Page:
F. Scott Fitzgerald’s Fantastic Response to Hate Mail

Shortly after the publication of his first novel in 1920 titled This Side of Paradise, young F. Scott Fitzgerald received a scathing letter from a critic. The author, who would later enthrall the world with his sociopolitical commentaries through works such as The Great Gatsby, was unperturbed by this hate mail.

In a fantastic and fiesty reply, found in F. Scott Fitzgerald: A Life in Letters, Fitzgerald touches upon the superficial and lofty ideals of high societies in relation to the creative minds. It’s a letter worth reading, time and again, particularly if you’re feeling discouraged by the negative criticisms pervasive in mainstream media.

TO: Robert D. Clark

38 W 59th St.
New York City

Feb 9th 1920

Dear Bob:

Your letter riled me to such an extent that I’m answering immediately. Who are all these ‘real people’ who ‘create business and politics’? And of whose approval I should be so covetous? Do you mean grafters who keep sugar in their ware houses so that people have to go without or the cheap-jacks who by bribery and high-school sentiment manage to control elections. I can’t pick up a paper here without finding that some of these ‘real people’ who will not be satisfied only with ‘a brilliant mind’ (I quote you) have just gone up to Sing Sing for a stay — Brindell and Hegerman, two pillars of society, went this morning.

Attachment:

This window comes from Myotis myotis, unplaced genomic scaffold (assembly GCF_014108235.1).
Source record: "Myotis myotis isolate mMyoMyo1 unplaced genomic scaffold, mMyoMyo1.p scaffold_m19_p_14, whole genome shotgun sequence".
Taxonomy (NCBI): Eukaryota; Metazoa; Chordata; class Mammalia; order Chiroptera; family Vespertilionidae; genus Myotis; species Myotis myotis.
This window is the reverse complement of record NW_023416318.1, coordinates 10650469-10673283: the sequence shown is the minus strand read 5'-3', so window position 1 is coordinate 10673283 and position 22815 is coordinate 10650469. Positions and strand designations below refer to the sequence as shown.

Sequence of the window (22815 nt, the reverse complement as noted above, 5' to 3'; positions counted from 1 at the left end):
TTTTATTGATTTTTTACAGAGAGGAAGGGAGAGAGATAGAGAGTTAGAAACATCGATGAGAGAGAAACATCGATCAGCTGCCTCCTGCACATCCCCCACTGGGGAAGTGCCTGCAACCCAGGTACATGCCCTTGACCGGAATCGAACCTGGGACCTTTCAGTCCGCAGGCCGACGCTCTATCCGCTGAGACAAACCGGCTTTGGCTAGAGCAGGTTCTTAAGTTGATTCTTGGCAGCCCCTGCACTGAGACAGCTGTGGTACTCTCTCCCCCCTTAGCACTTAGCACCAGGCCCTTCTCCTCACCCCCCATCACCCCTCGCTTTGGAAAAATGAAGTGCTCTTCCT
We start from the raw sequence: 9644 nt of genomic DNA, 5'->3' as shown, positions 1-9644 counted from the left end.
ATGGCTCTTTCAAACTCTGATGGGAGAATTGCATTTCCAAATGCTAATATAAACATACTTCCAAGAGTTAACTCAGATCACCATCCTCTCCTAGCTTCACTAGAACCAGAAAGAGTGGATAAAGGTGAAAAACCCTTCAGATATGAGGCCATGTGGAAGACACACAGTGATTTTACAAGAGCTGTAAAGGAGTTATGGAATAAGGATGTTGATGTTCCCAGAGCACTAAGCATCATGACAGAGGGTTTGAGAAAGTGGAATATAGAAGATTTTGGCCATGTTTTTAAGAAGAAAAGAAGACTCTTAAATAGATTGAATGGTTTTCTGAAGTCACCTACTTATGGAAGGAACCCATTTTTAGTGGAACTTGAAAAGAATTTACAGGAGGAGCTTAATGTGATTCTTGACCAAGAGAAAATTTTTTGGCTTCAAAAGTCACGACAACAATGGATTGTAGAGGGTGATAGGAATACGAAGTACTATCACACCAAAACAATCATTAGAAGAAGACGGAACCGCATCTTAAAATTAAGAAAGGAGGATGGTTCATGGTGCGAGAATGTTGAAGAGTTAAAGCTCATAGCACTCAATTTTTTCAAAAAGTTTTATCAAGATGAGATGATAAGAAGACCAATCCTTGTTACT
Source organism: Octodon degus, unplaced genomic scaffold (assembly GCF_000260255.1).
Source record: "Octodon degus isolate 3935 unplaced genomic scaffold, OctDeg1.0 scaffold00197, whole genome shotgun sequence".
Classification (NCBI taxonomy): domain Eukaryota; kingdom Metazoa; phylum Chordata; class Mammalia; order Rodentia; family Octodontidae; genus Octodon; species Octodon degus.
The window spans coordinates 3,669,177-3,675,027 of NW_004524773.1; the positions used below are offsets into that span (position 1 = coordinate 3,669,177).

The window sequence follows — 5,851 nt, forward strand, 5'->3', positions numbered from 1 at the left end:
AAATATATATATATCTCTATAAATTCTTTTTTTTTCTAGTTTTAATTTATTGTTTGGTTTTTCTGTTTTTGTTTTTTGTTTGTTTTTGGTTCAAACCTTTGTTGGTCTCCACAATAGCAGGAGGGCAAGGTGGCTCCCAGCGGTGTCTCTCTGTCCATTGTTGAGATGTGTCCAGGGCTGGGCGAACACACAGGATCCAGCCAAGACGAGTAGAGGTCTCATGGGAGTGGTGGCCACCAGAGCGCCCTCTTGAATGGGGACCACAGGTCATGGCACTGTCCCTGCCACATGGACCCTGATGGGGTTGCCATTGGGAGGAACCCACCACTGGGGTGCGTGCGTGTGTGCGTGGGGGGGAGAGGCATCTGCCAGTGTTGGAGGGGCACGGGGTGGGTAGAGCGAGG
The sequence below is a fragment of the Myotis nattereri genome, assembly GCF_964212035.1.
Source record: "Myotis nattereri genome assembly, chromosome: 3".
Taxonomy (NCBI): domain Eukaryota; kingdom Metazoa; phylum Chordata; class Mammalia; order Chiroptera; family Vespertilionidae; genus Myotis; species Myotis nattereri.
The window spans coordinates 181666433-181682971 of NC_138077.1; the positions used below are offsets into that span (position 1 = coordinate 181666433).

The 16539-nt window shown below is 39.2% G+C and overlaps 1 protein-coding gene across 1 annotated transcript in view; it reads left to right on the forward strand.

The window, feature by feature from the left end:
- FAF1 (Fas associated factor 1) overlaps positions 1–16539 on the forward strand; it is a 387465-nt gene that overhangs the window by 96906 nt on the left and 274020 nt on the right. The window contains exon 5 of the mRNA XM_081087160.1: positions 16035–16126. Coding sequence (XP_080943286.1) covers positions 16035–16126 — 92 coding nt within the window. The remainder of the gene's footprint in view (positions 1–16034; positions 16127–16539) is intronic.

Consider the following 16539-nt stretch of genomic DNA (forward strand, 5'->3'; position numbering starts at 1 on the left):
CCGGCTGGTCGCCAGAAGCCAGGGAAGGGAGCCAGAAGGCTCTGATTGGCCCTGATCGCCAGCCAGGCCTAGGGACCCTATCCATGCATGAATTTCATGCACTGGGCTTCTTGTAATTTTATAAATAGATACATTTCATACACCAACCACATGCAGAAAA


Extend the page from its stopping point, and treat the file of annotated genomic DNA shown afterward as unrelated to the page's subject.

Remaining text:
Who in hell ever respected Shelley, Whitman, Poe, O. Henry, Verlaine, Swinburne, Villon, Shakespeare ect when they were alive. Shelley + Swinburne were fired from college; Verlaine + O Henry were in jail. The rest were drunkards or wasters and told generally by the merchants and petty politicians and jitney messiahs of their day that real people wouldn’t stand it. And the merchants and messiahs, the shrewd + the dull, are dust — and the others live on.

Just occasionally a man like Shaw who was called an immoralist 50 times worse than me back in the 90ties, lives on long enough so that the world grows up to him. What he believed in 1890 was heresy then — by by now its almost respectable. It seems to me I’ve let myself be dominated by ‘authorities’ for too long — the headmaster of Newman, S.P. A, Princeton, my regiment, my business boss — who knew no more than me, in fact I should say these 5 were all distinctly my mental inferiors. And that’s all that counts! The Rousseaus, Marxes, Tolstois — men of thought, mind you, ‘impractical’ men, ‘idealist’ have done more to decide the food you eat and the things you think + do than all the millions of Roosevelts and Rockerfellars that strut for 20 yrs or so mouthing such phrases as 100% American (which means 99% village idiot), and die with a little pleasing flattery to the silly and cruel old God they’ve set up in their hearts.

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10 thoughts on “F. Scott Fitzgerald’s Fantastic Response to Hate Mail

  1. Reblogged this on jsheelmusic and commented:
    F Scott Fitzgerald is that dude! Although I am a truer fan of Ellison, but find that anyone whom is intelligent, and writes the truth and above all well… I am a fan of. Give ’em Hell F. Scott!!!

    • Thank you so very much for the share. I agree… anyone who says it like it is and writes truth above all is fantastic, regardless of their medium and our appreciation of it generally. 🙂

  2. Wow, powerful invective there! I would have hated to be on the wrong side of FSF. He speaks some wise words while also wearing his heart – and his anger – on his sleeve. I can respect that a great deal…

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